Friday March 01, 2024
More cases of tick-borne encephalitis reported last year
Published : 16 Jan 2024, 02:34
A total of 160 cases of tick-borne encephalitis (TBE) were reported to the National Infectious Diseases Register by the end of September last year, which is 37 more than in the previous year, said the Finnish Institute for Health and Welfare (THL) in a press release on Monday.
In 2022, a total of 123 TBE cases were reported to the register throughout the year, while there were 148 cases in 2021 and less than 100 in the years before that.
Based on the monitoring data from the period 2019–2023, the incidence of TBE has been highest in coastal regions, more specifically in the municipalities of Kustavi (67 cases per 100,000 inhabitants) and Pargas (45/100,000) and the province of Åland (35/100,000). In these areas, the high risk of the disease has been known for a long time.
“The majority of infections have been diagnosed in persons who did not have protection from vaccinations. That is why it is important to ensure protection from vaccinations especially when living in an area included in the national vaccination programme,“ said Henna Mäkelä, researcher at the Finnish Institute for Health and Welfare (THL).
In previous years, the prevalence of tick-borne encephalitis has been monitored every calendar year, but from now on, a new monitoring period will always start at the turn of September and October.
As a result of this change, the 2023 monitoring period was exceptionally only nine months, from January to September, which is why it is not fully comparable to previous years. Despite the shorter monitoring period than normal, more cases were reported than in the previous calendar year.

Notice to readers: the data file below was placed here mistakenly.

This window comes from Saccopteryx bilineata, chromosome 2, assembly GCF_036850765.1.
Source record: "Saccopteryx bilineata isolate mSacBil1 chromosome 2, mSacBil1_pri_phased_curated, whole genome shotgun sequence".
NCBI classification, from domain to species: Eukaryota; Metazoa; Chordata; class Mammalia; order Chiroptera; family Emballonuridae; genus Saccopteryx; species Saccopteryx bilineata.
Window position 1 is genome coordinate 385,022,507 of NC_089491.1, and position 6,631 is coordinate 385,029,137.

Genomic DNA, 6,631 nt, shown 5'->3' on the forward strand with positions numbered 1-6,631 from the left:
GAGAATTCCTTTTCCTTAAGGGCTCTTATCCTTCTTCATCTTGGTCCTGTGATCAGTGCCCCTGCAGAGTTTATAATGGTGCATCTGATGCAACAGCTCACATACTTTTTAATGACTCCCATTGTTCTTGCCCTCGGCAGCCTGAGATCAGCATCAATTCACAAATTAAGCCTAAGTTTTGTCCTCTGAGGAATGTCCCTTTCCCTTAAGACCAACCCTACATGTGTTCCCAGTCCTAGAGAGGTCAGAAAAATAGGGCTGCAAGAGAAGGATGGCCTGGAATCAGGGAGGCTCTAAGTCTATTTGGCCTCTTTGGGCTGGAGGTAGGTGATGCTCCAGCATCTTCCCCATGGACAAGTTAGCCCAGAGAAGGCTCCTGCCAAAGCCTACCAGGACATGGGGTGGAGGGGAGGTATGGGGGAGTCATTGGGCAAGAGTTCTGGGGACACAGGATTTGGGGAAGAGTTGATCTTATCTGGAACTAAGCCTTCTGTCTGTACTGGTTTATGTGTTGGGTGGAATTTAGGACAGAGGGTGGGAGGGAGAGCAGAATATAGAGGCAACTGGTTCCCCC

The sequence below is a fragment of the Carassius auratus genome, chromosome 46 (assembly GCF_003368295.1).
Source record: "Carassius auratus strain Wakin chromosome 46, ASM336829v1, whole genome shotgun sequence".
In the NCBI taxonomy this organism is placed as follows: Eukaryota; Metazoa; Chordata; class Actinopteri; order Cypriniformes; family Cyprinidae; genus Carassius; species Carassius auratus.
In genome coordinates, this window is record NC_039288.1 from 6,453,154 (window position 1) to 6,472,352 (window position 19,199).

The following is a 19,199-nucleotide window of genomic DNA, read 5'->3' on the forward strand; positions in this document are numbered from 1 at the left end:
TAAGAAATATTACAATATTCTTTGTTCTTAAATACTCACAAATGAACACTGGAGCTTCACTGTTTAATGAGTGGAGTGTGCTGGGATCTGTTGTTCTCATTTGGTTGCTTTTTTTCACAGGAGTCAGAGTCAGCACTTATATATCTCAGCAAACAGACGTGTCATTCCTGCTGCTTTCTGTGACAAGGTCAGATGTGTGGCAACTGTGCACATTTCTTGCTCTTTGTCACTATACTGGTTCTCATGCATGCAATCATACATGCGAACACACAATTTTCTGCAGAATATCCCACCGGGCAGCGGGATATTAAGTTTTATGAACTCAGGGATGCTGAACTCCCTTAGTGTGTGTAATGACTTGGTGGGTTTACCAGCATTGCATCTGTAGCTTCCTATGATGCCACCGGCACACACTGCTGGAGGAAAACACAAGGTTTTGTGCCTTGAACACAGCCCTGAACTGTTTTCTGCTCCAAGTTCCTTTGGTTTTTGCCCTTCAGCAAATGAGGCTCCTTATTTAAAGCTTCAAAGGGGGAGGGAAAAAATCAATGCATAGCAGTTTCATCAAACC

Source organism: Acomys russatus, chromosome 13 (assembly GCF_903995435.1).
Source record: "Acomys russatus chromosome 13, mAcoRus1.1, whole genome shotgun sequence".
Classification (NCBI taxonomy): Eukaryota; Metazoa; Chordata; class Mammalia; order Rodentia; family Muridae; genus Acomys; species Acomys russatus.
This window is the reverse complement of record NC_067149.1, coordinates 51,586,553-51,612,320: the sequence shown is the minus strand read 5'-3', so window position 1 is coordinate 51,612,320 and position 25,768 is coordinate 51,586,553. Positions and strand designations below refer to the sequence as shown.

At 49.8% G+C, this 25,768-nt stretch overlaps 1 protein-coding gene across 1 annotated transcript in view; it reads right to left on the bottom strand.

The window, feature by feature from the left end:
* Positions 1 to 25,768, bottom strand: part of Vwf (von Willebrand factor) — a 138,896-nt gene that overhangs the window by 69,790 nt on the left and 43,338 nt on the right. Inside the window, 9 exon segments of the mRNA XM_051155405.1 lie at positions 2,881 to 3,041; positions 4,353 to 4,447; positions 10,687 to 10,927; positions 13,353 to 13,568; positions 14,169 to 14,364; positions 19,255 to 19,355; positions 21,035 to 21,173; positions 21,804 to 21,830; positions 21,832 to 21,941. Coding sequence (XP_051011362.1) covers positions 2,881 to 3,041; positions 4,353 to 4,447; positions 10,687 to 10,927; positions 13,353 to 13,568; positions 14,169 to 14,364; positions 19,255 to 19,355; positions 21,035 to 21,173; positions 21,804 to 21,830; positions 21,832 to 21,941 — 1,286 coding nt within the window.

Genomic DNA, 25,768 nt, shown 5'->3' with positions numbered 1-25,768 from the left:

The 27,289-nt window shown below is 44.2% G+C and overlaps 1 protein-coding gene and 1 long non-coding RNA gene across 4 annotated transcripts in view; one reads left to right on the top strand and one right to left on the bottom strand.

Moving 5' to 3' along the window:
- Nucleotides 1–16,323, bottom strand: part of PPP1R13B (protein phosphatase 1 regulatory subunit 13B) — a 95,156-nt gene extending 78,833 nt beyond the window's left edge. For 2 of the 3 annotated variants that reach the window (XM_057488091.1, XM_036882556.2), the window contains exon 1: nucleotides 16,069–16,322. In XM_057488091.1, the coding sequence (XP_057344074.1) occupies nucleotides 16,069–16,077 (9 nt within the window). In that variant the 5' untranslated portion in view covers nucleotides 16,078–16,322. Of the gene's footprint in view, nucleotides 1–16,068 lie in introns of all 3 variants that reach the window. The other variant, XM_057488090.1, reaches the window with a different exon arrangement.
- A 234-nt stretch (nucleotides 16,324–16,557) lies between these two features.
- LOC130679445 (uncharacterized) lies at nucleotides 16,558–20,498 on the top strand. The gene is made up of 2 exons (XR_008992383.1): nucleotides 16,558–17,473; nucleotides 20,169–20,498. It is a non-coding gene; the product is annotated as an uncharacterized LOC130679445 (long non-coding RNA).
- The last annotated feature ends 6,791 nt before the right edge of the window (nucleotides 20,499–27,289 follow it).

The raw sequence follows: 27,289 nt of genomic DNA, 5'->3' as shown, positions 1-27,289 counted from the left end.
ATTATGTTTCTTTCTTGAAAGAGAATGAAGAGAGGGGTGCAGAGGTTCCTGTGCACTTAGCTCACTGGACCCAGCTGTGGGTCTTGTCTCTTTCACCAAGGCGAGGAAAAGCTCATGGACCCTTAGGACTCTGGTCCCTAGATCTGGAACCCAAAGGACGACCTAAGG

"The aim with changing the monitoring period is to ensure that vaccination recommendations can be reviewed and updated earlier than before. This way, people living in at-risk areas will have more time to get extensive protection from vaccinations before ticks become active in the spring. The first two vaccines in the vaccinations series should be taken early in the year, when there is still snow on the ground," said Mäkelä.
This year, the national vaccination programme for TBE will expand to various areas. The new additions are the municipality of Tohmajärvi, Lappeenranta, Raseborg and the Karhusaari Island in Helsinki are included.
The area covered by the vaccination programme will also expand in Kemi.
In addition to the above, the national programme for TBE vaccinations will continue in Åland, Pargas, Simo, the southern parts of Kemi, the Kotka archipelago, the Suvisaaristo archipelago in Espoo, the Sammonlahti district of Lappeenranta, the island of Preiskari near Raahe, Kustavi, the Sipoo archipelago, the Ojamo, Lylyinen/Hormajärvi, Vohloinen/Virkkala and Kirkniemi in Lohja and the Luoma and Masala areas in Kirkkonummi.
Vaccinations under the national vaccination programme are free of charge and are available to all permanent residents and long-term holiday residents aged three or over in the area. The more a person spends time in nature, the more necessary the vaccine is for them.
The basic vaccination series includes three vaccine doses. The vaccination series should start no later than at the beginning of spring so that two doses can be administered before the summer. The third dose is administered 9 to 12 months after the second dose.
TBE vaccinations under the national vaccination programme are only administered in wellbeing services counties that have areas included in the vaccination programme. The wellbeing services counties will inform residents on how vaccinations are organised.
For the moment, the booster doses required after the basic series are not included in the national vaccination programme. This is why the person wishing to receive a booster must pay for it themselves. Getting the first booster is recommended three years after the basic series.